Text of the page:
Commodities struggled on Friday, and not just agricultural ones.
OK, there is some feeling that the Federal Reserve's decision on Wednesday of plans to withdraw its emergency economic support bodes well for commodity prices, agricultural ones included.
But James Bullard, president of the St Louis Fed, dispelled residual euphoria by saying that the Fed's decision had been "borderline", adding that the central bank could begin tapering its monthly $85bn asset purchases from October, if economic data improves.
The CRB commodities index ended down 1.1%, reflecting losses in a range of raw materials. But farm commodities did their bit.
Yield fears wane
Soybeans, which had been the leader in Chicago for much of August and September, continued their march south, as fears for the US yield continued to ease.
In part, this fading is based on weather, and observations of rains which are seen as reviving soybean hopes (if coming too late for corn).
"Rains overnight in Minnesota, Wisconsin, Iowa and Missouri are offering resistance as the yield outlook on beans is seen improving or at the very least has stabilised," Benson Quinn Commodities said.
But there are also decent, if not outstanding reports from the early US harvest.
'Not as low as feared'
"Early indications" are of better than expected soybean yields, Darrell Holaday at Country Futures said, if adding that there is "not enough data to draw conclusions".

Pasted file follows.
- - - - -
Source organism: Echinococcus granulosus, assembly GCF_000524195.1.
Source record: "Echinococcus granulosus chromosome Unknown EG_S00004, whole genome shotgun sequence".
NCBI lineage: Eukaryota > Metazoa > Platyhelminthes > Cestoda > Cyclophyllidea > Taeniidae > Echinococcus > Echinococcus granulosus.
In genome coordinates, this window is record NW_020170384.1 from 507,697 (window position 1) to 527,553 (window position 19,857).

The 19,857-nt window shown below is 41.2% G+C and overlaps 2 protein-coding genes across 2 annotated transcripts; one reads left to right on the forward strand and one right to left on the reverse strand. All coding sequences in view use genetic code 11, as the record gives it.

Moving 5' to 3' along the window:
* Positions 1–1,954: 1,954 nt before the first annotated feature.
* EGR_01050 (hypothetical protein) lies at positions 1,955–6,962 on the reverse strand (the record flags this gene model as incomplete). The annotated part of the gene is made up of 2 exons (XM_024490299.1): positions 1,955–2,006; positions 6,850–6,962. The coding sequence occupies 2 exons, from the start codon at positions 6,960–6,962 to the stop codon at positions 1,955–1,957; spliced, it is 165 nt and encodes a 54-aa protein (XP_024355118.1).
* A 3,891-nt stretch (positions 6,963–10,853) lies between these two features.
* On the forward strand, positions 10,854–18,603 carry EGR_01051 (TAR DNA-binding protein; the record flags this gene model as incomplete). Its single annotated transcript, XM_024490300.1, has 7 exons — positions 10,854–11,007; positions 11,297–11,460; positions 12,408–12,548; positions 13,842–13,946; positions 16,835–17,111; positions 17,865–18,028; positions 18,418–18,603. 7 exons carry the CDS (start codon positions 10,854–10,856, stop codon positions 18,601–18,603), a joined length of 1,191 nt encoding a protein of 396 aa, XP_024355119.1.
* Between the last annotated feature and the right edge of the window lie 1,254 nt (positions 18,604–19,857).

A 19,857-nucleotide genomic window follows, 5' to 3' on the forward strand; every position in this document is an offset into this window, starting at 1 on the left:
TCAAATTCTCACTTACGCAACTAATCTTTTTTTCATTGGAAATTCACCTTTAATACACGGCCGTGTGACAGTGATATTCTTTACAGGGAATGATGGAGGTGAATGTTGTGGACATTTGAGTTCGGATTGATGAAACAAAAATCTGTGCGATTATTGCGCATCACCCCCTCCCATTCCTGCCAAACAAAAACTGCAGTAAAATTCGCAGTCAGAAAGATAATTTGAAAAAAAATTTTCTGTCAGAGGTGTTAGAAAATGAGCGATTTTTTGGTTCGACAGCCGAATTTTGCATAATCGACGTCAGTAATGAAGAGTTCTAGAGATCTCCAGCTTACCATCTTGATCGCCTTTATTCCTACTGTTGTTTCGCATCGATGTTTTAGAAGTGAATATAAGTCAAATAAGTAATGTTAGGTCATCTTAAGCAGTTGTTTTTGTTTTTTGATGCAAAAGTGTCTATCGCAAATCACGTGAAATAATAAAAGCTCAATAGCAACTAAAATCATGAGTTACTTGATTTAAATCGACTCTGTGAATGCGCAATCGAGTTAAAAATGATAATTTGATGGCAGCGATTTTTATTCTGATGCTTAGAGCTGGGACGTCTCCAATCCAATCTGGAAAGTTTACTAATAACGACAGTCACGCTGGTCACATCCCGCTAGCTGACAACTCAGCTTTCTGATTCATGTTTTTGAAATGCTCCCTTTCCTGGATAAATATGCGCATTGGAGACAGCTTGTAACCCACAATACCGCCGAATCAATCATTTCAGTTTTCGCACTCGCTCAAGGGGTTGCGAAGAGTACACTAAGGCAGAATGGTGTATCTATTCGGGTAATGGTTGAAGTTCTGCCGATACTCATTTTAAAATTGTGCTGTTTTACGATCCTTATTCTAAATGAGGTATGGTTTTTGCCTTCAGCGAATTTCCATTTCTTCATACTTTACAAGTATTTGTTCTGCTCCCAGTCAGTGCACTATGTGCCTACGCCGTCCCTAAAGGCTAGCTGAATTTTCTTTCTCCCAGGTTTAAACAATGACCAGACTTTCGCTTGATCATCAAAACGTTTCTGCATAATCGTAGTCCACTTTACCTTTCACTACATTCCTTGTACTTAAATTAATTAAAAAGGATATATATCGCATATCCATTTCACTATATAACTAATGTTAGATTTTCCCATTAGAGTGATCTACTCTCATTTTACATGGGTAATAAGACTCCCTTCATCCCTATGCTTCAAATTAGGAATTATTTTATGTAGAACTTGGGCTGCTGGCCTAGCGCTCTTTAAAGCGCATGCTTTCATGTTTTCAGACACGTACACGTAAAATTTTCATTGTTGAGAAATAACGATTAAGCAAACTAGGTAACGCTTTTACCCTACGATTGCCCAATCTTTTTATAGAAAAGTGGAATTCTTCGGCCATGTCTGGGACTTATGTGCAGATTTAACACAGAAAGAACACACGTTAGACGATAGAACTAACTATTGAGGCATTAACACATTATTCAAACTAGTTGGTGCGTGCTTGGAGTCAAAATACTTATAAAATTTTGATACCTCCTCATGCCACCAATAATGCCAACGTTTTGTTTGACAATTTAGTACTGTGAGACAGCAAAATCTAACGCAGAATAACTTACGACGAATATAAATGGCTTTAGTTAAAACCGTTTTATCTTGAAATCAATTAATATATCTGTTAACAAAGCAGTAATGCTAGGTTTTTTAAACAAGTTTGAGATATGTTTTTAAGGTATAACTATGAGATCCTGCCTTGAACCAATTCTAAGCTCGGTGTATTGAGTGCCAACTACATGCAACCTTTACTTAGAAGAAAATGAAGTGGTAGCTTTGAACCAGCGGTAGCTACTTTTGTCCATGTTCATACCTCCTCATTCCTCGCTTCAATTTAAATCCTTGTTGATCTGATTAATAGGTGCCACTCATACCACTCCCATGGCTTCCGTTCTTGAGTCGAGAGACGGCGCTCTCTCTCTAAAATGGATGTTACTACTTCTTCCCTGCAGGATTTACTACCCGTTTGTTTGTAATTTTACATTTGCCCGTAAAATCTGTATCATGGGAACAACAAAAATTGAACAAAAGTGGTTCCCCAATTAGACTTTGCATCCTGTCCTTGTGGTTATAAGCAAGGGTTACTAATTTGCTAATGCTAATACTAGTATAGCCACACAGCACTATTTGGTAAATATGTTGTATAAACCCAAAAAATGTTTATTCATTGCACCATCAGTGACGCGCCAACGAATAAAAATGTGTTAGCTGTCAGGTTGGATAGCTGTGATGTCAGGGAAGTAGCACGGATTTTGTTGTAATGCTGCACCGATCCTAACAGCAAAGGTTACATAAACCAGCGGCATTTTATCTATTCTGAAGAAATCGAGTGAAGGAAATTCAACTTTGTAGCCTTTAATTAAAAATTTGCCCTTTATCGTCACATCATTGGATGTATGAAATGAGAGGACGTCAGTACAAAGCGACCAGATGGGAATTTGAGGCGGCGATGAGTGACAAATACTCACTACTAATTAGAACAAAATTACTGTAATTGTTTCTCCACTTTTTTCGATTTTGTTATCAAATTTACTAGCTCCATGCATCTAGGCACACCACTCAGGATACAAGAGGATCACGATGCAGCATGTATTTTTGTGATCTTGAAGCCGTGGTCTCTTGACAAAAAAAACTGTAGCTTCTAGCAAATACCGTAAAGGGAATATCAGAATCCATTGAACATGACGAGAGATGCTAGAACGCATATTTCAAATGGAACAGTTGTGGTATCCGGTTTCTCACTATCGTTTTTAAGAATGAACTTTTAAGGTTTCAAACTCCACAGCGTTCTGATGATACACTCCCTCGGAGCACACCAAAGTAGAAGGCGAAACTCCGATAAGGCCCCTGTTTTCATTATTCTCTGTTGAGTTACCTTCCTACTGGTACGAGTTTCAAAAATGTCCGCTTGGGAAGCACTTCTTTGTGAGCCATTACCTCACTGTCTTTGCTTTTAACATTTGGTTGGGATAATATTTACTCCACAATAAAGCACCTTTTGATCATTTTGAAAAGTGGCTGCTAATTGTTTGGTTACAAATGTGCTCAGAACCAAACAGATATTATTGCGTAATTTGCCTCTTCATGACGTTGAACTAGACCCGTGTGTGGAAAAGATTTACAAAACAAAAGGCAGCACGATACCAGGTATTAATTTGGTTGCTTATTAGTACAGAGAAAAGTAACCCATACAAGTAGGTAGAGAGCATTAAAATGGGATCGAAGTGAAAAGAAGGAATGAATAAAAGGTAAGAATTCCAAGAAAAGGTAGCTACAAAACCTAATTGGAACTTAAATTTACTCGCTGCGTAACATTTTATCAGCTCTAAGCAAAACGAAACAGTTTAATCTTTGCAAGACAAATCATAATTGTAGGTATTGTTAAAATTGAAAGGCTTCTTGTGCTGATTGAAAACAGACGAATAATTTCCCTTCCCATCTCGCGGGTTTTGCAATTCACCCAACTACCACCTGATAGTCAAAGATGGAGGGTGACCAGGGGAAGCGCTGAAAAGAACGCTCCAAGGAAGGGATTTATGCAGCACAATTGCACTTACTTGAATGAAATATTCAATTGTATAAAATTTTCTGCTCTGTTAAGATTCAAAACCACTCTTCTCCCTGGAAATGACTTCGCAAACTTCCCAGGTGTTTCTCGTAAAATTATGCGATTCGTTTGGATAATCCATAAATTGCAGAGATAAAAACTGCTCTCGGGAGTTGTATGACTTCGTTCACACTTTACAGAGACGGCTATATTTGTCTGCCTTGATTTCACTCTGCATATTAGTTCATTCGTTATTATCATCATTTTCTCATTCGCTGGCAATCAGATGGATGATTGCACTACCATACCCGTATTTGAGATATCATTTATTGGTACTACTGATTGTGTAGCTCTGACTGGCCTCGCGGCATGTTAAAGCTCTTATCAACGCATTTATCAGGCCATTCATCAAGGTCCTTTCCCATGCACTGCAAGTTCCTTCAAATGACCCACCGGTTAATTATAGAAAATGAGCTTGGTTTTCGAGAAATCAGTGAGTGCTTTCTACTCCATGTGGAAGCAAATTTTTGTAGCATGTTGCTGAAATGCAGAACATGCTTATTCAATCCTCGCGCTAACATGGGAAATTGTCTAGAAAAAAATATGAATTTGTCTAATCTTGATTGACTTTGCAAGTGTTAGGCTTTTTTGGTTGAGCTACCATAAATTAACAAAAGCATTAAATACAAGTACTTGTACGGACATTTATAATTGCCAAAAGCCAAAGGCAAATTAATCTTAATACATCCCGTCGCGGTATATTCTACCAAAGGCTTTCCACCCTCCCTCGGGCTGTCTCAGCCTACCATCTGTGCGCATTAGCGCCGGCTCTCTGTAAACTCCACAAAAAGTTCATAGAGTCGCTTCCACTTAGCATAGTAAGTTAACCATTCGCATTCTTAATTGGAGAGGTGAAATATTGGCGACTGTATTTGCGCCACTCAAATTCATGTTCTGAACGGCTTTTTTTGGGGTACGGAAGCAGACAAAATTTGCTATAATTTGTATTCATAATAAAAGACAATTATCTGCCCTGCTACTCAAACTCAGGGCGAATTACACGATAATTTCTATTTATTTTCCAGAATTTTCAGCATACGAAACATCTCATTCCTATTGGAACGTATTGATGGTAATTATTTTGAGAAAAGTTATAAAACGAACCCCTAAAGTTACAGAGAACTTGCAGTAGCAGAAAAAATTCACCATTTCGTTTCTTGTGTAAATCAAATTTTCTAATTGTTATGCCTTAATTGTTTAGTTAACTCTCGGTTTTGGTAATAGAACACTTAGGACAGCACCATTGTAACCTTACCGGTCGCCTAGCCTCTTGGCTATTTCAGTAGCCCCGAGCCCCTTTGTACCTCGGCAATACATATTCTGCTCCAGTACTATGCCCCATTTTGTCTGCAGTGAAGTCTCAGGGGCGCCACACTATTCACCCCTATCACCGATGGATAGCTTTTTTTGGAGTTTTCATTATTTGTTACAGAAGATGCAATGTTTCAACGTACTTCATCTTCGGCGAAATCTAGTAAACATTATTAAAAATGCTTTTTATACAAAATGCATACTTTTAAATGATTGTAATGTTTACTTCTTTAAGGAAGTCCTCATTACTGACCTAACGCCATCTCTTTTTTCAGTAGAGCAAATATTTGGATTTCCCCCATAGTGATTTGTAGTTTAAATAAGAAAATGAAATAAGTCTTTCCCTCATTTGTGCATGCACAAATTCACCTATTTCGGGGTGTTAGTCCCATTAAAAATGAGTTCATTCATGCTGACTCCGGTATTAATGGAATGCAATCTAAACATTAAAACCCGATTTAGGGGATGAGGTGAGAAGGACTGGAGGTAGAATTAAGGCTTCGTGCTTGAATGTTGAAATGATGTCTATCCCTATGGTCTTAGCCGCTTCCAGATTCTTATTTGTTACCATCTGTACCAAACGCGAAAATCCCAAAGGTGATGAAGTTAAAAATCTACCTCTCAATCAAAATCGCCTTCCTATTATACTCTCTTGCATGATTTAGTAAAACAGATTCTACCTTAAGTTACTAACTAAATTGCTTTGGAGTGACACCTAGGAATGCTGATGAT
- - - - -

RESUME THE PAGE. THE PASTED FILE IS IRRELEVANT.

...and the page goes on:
Richard Feltes at Chicago-based RJ O'Brien said: "Early soy yields, while not a good as corn, are not as low as feared in late August."
And the very fact that harvest is happening is a negative for prices, in meaning a jump in supplies which anyway tends to weigh on values, and is already evident in cash markets..
Pressure on prices is "stemming from a steady pick-up in harvest activity, ongoing managed fund liquidation and easing quick shipment basis levels", Mr Feltes said.
'Ideal for harvest'
Furthermore, the harvest looks set to accelerate next week, given a better weather outlook for fieldwork.
"Overnight and morning rains have brought harvest to a halt for the moment. Next week's forecast looks ideal for harvest to hit full stride," CHS Hedging said.
Country Futures' Mr Holaday said: "Next week's weather will allow for a harvest push in corn and soybeans and that has led to some harvest hedge pressure."
'Continue to replenish moisture'
Weather appears to be improving, a little, in Brazil too, where dryness has been delaying the onset of soybean sowings.
"Heavy rains are expected across northern Rio Grande do Sul, Santa Catarina, and Parana through Tuesday, with a few showers also expected in Mato Grosso do Sul, Sao Paulo, and southern Minas Gerais," weather service MDA said.
"Showers in Sao Paulo will continue to replenish moisture there ahead of corn and soybean planting," although "more rains will still be needed in far northern areas in the coming weeks".
'Panic technical selling'
And, as an extra negative for soybeans, technicals turned bleak too, with the closure in the last session of the November contract's chart gap dating from August 26, and the weakness in today's session, ringing chart alarm bells.